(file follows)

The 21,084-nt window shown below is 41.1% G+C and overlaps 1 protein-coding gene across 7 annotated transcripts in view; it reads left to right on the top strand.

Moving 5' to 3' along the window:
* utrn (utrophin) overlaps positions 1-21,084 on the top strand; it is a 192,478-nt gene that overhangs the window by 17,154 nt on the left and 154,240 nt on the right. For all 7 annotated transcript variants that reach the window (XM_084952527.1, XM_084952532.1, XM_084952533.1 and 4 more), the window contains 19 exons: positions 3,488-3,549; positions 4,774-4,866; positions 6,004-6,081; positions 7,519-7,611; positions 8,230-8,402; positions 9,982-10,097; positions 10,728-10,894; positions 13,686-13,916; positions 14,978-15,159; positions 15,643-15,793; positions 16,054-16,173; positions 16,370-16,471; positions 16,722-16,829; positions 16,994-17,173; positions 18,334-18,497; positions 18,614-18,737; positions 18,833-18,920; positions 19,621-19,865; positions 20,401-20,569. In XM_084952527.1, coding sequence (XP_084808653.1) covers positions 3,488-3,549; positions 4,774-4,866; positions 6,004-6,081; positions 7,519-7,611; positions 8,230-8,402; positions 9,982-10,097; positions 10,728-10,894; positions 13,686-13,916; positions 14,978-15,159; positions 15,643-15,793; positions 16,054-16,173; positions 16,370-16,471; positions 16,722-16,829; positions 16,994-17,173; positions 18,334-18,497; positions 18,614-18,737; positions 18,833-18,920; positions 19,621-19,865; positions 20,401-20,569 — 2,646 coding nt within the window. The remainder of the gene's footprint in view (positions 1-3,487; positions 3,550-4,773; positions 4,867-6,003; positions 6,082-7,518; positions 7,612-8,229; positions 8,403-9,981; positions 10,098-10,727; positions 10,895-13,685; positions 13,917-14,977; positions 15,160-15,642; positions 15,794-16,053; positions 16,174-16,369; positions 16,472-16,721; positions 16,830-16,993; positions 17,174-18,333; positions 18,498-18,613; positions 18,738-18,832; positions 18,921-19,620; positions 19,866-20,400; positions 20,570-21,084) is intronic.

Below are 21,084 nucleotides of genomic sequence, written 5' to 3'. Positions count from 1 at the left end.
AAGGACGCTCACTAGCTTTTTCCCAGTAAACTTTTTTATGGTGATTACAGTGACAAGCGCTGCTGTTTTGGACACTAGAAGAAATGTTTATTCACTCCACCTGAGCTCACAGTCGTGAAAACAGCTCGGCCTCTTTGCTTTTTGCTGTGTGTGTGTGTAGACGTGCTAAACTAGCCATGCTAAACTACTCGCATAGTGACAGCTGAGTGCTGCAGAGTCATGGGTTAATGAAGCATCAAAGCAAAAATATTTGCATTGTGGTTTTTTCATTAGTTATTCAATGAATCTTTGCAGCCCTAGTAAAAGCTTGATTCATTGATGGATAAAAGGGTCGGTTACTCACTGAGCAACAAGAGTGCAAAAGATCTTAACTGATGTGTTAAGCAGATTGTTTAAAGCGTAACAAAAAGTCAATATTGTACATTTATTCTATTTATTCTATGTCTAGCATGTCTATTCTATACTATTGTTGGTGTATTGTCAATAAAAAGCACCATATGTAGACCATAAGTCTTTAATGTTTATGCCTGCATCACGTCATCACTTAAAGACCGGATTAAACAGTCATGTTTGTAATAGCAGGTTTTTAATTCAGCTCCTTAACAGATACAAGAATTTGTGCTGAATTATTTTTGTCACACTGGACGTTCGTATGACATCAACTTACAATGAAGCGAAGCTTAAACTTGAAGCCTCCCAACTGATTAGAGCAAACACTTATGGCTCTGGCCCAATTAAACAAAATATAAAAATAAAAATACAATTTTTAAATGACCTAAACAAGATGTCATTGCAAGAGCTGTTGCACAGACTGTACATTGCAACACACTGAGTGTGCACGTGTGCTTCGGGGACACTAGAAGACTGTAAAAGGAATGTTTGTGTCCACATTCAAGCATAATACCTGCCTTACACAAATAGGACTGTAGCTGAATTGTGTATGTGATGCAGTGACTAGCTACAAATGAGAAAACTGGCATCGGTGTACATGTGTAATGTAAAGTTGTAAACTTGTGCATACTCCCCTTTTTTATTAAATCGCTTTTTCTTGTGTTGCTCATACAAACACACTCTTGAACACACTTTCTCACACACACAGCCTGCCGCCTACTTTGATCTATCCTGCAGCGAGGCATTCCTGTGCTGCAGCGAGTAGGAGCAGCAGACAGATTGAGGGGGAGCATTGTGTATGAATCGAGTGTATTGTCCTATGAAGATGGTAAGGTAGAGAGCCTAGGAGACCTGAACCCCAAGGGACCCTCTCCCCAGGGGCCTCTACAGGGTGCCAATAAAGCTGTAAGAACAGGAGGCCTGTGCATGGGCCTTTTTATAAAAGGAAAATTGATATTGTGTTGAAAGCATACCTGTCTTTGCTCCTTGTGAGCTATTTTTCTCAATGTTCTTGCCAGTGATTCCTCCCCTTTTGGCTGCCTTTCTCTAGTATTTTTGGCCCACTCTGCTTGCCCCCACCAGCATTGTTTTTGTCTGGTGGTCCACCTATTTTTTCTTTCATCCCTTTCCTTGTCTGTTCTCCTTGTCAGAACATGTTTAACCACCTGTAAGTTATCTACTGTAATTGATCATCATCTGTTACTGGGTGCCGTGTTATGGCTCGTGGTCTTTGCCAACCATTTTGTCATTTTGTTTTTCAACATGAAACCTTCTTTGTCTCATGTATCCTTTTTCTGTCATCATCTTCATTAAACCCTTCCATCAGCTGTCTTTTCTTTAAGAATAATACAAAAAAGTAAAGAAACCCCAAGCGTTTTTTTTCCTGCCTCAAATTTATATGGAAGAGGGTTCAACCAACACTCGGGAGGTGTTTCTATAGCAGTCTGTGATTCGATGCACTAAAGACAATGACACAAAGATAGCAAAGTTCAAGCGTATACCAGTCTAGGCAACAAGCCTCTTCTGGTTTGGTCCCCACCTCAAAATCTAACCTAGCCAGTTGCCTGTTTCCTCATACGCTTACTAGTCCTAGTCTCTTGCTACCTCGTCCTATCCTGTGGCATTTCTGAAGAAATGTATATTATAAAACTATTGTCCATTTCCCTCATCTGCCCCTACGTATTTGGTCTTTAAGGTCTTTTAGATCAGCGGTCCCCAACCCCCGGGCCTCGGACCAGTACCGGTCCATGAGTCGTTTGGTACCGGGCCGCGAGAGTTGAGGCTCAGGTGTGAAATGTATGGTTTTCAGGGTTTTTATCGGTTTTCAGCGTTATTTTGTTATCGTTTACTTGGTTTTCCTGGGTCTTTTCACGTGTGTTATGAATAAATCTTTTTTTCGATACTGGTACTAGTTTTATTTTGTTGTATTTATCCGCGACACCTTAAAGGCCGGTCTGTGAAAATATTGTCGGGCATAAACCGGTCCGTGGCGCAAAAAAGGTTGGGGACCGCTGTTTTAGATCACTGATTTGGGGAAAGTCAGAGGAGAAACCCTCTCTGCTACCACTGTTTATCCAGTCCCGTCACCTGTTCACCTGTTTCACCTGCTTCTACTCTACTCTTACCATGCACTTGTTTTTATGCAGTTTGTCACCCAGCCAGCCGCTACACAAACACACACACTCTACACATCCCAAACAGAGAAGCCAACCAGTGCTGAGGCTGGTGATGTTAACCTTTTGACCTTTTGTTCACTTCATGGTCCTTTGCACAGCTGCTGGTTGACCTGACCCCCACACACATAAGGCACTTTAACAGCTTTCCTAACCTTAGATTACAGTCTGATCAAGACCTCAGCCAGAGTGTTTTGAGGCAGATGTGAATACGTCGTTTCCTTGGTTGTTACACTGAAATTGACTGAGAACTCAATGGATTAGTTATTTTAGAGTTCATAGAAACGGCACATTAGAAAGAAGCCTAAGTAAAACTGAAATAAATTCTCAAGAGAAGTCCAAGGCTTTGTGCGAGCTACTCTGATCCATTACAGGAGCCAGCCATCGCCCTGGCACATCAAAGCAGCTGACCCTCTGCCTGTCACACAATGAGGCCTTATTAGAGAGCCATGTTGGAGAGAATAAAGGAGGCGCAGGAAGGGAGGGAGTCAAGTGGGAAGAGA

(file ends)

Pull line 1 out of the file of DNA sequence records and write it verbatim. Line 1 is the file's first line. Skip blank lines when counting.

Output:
The 21,084-nt window shown below is 41.1% G+C and overlaps 1 protein-coding gene across 7 annotated transcripts in view; it reads left to right on the top strand.